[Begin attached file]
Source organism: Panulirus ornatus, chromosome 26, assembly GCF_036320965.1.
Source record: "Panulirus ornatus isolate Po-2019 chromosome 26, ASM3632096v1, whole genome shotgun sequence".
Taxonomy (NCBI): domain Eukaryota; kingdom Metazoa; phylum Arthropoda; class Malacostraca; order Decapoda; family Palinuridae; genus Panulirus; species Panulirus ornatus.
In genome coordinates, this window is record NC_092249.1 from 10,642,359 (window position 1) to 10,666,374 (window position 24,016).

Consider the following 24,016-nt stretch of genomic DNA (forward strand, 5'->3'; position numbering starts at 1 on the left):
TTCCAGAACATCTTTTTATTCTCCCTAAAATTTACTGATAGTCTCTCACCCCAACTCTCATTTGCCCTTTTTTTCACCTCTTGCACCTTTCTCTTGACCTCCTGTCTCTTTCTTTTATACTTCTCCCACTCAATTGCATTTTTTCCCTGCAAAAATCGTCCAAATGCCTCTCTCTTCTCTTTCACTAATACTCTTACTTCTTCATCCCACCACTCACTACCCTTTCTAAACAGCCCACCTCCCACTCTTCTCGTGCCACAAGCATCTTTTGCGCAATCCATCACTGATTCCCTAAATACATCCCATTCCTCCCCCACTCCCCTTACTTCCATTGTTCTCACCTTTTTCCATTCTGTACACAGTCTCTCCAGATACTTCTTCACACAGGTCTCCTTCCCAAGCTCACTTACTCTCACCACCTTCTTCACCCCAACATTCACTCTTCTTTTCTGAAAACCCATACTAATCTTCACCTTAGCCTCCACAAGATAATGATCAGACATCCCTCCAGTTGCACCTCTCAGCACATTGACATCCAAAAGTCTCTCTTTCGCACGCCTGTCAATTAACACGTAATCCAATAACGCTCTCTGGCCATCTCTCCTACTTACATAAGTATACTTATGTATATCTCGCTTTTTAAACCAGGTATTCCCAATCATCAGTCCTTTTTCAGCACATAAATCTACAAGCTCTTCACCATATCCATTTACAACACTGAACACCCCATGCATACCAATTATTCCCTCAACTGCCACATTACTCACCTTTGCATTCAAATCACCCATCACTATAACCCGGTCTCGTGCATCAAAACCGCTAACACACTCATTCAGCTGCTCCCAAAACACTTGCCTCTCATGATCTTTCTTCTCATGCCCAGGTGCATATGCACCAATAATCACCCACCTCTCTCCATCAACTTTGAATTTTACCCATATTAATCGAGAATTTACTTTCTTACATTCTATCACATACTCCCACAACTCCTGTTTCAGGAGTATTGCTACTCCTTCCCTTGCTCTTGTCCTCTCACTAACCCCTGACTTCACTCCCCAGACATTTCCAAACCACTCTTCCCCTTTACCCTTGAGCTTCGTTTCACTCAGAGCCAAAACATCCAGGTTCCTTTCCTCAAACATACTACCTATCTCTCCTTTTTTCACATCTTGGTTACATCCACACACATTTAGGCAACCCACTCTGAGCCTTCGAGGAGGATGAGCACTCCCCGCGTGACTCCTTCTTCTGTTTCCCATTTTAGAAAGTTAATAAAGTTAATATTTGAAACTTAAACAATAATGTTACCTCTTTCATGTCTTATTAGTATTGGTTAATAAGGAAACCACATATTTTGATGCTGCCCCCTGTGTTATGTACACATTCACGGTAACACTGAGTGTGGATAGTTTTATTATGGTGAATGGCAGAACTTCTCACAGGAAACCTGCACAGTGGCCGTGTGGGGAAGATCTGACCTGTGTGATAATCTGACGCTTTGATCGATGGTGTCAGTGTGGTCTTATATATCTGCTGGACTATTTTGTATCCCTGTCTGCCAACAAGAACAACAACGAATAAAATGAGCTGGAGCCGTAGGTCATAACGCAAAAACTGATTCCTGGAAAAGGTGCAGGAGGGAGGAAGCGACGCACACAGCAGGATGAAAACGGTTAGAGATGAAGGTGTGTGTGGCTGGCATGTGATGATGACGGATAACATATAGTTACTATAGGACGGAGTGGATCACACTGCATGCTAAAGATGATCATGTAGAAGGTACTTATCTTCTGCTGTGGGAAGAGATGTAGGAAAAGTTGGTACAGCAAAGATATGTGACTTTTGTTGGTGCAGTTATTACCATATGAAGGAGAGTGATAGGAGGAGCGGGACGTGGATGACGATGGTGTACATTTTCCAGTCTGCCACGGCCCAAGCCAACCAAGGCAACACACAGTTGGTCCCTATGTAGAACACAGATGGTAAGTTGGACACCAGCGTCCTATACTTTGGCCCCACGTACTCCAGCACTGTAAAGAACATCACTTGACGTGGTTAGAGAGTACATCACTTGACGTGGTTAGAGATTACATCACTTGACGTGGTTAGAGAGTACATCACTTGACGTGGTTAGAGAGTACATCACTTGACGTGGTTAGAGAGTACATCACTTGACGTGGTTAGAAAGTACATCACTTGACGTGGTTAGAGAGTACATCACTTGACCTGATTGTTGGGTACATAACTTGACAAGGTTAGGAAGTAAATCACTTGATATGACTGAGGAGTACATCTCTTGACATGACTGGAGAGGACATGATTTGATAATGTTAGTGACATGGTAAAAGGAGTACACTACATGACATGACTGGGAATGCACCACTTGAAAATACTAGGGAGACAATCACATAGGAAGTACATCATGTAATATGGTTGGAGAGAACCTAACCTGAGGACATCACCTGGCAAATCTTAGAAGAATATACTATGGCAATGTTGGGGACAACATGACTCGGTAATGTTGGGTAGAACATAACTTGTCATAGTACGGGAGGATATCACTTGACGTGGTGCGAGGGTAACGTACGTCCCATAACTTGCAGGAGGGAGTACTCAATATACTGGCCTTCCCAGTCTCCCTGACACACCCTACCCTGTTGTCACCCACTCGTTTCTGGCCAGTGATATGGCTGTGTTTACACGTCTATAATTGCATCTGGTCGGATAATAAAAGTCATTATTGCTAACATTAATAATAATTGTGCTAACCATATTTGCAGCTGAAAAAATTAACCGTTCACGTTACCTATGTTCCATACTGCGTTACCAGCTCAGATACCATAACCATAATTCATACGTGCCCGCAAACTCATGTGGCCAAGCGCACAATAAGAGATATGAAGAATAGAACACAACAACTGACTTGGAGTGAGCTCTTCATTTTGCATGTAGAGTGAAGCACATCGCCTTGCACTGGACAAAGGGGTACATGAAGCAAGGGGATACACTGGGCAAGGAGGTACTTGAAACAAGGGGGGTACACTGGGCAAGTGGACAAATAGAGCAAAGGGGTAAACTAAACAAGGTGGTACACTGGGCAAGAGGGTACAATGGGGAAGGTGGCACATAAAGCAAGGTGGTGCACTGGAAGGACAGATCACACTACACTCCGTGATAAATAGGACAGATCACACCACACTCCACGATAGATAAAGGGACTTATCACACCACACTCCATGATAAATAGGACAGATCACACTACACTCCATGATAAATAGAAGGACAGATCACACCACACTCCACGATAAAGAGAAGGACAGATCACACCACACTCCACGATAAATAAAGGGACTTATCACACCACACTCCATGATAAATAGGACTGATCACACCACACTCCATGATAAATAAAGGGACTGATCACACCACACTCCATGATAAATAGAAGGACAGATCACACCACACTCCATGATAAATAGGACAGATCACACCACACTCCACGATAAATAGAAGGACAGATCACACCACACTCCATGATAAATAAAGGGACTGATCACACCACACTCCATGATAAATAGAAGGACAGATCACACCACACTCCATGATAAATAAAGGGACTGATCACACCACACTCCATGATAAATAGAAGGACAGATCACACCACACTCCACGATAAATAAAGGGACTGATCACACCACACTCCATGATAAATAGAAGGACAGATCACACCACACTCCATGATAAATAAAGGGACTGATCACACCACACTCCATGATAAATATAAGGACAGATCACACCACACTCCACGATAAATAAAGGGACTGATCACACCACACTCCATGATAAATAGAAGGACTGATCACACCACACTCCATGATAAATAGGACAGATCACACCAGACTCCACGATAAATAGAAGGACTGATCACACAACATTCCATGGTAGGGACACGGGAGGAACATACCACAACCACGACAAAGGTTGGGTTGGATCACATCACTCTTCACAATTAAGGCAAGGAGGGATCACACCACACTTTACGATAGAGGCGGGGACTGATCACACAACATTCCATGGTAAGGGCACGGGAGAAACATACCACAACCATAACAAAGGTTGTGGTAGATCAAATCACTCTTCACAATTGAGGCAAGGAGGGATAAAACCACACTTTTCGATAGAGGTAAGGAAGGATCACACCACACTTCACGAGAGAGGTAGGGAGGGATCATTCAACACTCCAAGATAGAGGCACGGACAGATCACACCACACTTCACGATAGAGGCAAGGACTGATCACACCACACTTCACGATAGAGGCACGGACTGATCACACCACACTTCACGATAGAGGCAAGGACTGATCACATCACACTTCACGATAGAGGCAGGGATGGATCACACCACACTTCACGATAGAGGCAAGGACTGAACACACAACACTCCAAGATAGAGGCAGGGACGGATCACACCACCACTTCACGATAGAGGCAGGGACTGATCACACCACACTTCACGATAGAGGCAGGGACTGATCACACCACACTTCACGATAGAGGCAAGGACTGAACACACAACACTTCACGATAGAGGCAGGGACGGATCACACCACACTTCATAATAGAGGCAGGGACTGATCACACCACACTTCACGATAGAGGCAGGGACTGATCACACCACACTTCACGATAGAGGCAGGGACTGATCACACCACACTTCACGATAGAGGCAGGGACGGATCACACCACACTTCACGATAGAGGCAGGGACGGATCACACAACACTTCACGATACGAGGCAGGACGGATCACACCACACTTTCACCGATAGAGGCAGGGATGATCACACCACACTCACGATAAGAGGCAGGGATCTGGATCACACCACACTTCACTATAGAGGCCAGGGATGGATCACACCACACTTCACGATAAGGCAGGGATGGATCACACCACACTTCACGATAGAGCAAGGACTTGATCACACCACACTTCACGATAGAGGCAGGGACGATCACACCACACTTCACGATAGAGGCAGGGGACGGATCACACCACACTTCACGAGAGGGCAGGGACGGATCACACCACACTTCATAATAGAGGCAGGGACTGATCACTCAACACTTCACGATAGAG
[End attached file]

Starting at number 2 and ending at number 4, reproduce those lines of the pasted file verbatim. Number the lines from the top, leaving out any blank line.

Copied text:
Source record: "Panulirus ornatus isolate Po-2019 chromosome 26, ASM3632096v1, whole genome shotgun sequence".
Taxonomy (NCBI): domain Eukaryota; kingdom Metazoa; phylum Arthropoda; class Malacostraca; order Decapoda; family Palinuridae; genus Panulirus; species Panulirus ornatus.
In genome coordinates, this window is record NC_092249.1 from 10,642,359 (window position 1) to 10,666,374 (window position 24,016).